Today I came across this well-written article by Jaimy Lee here on LinkedIn about a shift in corporations’ perspective on health care.
The number one goal of any corporation is to make money. The number two goal is to spend as little money as possible in the process. In business, the greatest cost almost always goes to labor—paying for the people in the company to do what they do. These costs include much more than just the dollars that show up on employees’ paychecks. Companies shell out loads of money in non-payroll benefits for each employee, such as 401k contributions, insurance, workers compensation, taxes, and of course, medical insurance. Each of these costs are essential for companies to provide worthwhile compensation for its workers, and some are even federally mandated. But one of these costs actually has the potential to be lowered by the employees themselves, the health insurance, saving them and the company money.
The only true health care is Self-Care. Each month millions of dollars are paid out to the medical and insurance institutions in this country, and sadly these numbers are rising. Even sadder is the fact that despite this growing cost, the overall heath of the average American is worse than it was ten years ago, and this plague is growing each year. Cancer, cardiovascular and prescription drug deaths each rose in 2017, compared to the previous year according to America’s Health Rankings.
So what can we do about this?
The answer comes down to the individual. That’s YOU.
In my last article I outlined the importance of self-responsibility in your own health care. Today I aim to impart upon companies and corporations the value and cost savings possible in educating and urging employees to take responsibility for their own health. Lifestyle accounts for 75% of a person’s health and longevity. If a company’s employees neglect their own health and simply rely upon the drugs and waning guidance of the medical machine in this nation, we will just get more of the same: chronic, preventable illness, greater drug dependency, more days of missed work, and subsequently, higher premiums for “health” insurance.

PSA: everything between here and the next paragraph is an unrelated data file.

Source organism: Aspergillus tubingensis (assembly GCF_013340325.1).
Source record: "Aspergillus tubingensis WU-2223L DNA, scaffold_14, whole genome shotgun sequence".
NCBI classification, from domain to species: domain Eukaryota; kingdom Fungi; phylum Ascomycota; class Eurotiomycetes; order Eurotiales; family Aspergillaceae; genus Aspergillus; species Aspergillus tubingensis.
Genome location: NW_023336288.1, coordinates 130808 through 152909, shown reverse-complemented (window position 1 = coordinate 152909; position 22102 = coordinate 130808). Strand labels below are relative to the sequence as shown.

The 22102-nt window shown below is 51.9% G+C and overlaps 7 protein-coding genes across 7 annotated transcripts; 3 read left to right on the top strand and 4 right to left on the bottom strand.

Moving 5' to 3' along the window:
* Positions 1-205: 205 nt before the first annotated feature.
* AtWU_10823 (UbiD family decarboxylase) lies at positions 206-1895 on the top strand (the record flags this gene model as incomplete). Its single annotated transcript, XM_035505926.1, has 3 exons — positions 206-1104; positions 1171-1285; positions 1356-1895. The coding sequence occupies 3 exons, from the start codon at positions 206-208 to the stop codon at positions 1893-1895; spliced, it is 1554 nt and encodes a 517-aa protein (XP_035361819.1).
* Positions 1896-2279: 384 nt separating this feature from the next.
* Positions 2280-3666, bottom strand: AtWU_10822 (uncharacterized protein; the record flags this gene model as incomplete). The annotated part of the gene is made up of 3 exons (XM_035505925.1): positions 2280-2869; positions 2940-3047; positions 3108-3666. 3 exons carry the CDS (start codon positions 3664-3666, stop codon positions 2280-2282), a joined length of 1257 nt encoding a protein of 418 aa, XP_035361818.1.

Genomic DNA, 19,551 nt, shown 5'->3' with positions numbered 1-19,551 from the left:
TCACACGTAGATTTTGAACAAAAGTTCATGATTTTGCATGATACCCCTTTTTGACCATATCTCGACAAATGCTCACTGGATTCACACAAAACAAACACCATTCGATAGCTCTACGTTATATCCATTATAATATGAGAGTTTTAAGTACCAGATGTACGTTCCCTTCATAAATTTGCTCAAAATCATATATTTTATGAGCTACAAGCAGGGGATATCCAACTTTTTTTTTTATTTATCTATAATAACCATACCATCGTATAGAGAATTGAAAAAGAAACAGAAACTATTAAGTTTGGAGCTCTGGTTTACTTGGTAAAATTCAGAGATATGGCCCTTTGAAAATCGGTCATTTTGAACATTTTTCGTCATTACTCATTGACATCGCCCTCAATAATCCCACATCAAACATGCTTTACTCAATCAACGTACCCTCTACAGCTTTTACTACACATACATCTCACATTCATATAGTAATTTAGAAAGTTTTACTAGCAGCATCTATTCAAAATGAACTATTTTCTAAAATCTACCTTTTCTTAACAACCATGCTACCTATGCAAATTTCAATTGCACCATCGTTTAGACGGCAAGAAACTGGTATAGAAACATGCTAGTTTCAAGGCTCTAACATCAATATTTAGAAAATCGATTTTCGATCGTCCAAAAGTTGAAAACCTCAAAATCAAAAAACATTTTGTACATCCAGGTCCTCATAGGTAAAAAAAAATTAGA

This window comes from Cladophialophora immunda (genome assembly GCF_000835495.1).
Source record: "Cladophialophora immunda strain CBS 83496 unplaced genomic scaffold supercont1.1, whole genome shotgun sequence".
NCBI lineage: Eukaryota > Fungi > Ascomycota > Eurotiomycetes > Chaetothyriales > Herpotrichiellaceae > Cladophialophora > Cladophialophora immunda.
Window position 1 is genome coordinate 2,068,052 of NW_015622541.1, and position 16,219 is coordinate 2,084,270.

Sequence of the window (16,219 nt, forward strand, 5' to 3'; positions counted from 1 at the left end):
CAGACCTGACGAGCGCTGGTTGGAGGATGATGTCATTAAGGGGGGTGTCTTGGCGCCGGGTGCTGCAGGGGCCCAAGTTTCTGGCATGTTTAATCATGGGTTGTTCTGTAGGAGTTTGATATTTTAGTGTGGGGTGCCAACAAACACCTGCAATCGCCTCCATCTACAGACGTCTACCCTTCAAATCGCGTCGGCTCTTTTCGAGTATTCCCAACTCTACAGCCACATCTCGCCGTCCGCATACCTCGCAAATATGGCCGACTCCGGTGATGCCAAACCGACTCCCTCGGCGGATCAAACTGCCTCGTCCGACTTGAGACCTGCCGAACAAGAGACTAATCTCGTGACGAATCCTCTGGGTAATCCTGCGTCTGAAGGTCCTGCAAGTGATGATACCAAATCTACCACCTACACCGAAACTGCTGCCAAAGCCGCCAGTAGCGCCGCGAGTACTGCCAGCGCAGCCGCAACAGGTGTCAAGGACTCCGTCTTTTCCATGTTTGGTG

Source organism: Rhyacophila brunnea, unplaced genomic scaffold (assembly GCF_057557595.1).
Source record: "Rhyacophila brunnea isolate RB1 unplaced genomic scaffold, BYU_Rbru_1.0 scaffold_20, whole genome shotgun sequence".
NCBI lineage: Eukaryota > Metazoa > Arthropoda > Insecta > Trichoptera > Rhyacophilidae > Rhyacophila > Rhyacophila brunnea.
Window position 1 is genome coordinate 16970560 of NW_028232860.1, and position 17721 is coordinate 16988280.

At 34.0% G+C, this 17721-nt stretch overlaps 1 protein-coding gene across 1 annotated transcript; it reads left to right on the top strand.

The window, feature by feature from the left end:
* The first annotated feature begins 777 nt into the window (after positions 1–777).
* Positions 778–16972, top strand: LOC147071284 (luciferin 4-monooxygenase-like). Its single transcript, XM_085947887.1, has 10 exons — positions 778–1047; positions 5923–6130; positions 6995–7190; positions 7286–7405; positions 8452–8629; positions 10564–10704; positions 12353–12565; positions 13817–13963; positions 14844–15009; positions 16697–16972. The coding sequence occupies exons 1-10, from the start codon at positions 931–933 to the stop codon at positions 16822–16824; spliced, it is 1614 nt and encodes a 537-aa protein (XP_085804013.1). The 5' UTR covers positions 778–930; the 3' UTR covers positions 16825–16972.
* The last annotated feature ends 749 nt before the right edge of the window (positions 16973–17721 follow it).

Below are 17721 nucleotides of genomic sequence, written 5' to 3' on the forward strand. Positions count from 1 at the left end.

In Jaimy’s article she discussed the changing face of health care in some very major corporations. These pioneers, like Johnson & Johnson, are taking the initiative and doing their part to inform, inspire and incentivize their employees to live healthier lives and make healthier choices, which in turn cultivates healthier employees who call out sick less, and also cost the companies less in medical insurance.
This proactive approach is not only good for the companies’ bottom lines, and the employees’ health, but these employees will naturally share their valuable health education with their families and friends, thus spreading the good health around the greater community. It’s good health going viral, and we’d actually have the nation’s corporations to thank for it.
This is what I want for America, and the world for that matter. This is why I do what I do, to spread the word that great health doesn’t come in a pill or a hospital, it comes from YOU! It’s always inside you, and always has been, but most people simply don’t know the little things they need to do to bring that vitality back to their bodies and their lives. Education will change that.
I commend these forward-thinking companies for their efforts in health and it’s my hope that more and more companies will not only follow suit, but improve upon this nation’s true health by offering authentic, holistic health education to it’s employees. And I too hope to play a major role in this movement towards genuine health. Let’s do this together.
If you’re a business owner, HR professional, or decision maker for your company, what are you doing to help your employees get and stay healthy?